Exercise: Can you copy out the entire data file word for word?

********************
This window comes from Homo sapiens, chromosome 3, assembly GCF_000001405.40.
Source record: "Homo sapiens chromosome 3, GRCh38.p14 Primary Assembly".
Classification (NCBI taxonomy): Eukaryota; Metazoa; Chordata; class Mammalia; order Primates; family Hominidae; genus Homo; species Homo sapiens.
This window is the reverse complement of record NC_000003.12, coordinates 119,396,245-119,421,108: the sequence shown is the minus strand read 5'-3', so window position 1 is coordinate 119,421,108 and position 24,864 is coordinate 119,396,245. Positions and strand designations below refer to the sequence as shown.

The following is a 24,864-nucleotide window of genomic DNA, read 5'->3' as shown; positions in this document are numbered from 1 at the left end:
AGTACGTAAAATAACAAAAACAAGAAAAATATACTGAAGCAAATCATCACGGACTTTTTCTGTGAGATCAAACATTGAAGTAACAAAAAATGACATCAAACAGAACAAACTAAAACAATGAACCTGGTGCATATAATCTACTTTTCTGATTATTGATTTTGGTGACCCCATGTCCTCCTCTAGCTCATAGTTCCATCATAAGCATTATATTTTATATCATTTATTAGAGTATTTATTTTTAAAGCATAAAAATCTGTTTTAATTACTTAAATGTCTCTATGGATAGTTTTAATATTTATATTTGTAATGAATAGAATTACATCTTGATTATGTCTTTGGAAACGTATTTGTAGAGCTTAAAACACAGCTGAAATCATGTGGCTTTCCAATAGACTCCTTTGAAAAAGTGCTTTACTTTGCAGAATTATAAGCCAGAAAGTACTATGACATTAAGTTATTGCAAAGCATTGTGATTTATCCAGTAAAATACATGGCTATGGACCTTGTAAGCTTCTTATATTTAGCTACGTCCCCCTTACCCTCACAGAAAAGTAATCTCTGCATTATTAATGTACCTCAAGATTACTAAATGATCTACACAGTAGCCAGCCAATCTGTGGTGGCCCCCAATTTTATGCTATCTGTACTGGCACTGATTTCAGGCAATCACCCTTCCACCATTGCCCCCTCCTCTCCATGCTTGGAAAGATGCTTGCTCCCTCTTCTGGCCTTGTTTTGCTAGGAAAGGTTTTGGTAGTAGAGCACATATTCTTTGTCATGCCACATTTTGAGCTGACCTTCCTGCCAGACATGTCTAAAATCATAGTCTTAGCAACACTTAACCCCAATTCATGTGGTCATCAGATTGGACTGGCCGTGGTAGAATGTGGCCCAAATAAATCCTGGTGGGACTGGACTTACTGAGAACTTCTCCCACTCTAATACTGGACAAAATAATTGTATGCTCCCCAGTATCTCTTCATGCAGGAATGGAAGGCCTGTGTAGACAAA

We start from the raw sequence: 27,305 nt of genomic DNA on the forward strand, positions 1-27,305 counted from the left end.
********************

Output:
This window comes from Homo sapiens, chromosome 3, assembly GCF_000001405.40.
Source record: "Homo sapiens chromosome 3, GRCh38.p14 Primary Assembly".
Classification (NCBI taxonomy): Eukaryota; Metazoa; Chordata; class Mammalia; order Primates; family Hominidae; genus Homo; species Homo sapiens.
This window is the reverse complement of record NC_000003.12, coordinates 119,396,245-119,421,108: the sequence shown is the minus strand read 5'-3', so window position 1 is coordinate 119,421,108 and position 24,864 is coordinate 119,396,245. Positions and strand designations below refer to the sequence as shown.

The following is a 24,864-nucleotide window of genomic DNA, read 5'->3' as shown; positions in this document are numbered from 1 at the left end:
AGTACGTAAAATAACAAAAACAAGAAAAATATACTGAAGCAAATCATCACGGACTTTTTCTGTGAGATCAAACATTGAAGTAACAAAAAATGACATCAAACAGAACAAACTAAAACAATGAACCTGGTGCATATAATCTACTTTTCTGATTATTGATTTTGGTGACCCCATGTCCTCCTCTAGCTCATAGTTCCATCATAAGCATTATATTTTATATCATTTATTAGAGTATTTATTTTTAAAGCATAAAAATCTGTTTTAATTACTTAAATGTCTCTATGGATAGTTTTAATATTTATATTTGTAATGAATAGAATTACATCTTGATTATGTCTTTGGAAACGTATTTGTAGAGCTTAAAACACAGCTGAAATCATGTGGCTTTCCAATAGACTCCTTTGAAAAAGTGCTTTACTTTGCAGAATTATAAGCCAGAAAGTACTATGACATTAAGTTATTGCAAAGCATTGTGATTTATCCAGTAAAATACATGGCTATGGACCTTGTAAGCTTCTTATATTTAGCTACGTCCCCCTTACCCTCACAGAAAAGTAATCTCTGCATTATTAATGTACCTCAAGATTACTAAATGATCTACACAGTAGCCAGCCAATCTGTGGTGGCCCCCAATTTTATGCTATCTGTACTGGCACTGATTTCAGGCAATCACCCTTCCACCATTGCCCCCTCCTCTCCATGCTTGGAAAGATGCTTGCTCCCTCTTCTGGCCTTGTTTTGCTAGGAAAGGTTTTGGTAGTAGAGCACATATTCTTTGTCATGCCACATTTTGAGCTGACCTTCCTGCCAGACATGTCTAAAATCATAGTCTTAGCAACACTTAACCCCAATTCATGTGGTCATCAGATTGGACTGGCCGTGGTAGAATGTGGCCCAAATAAATCCTGGTGGGACTGGACTTACTGAGAACTTCTCCCACTCTAATACTGGACAAAATAATTGTATGCTCCCCAGTATCTCTTCATGCAGGAATGGAAGGCCTGTGTAGACAAA

We start from the raw sequence: 27,305 nt of genomic DNA on the forward strand, positions 1-27,305 counted from the left end.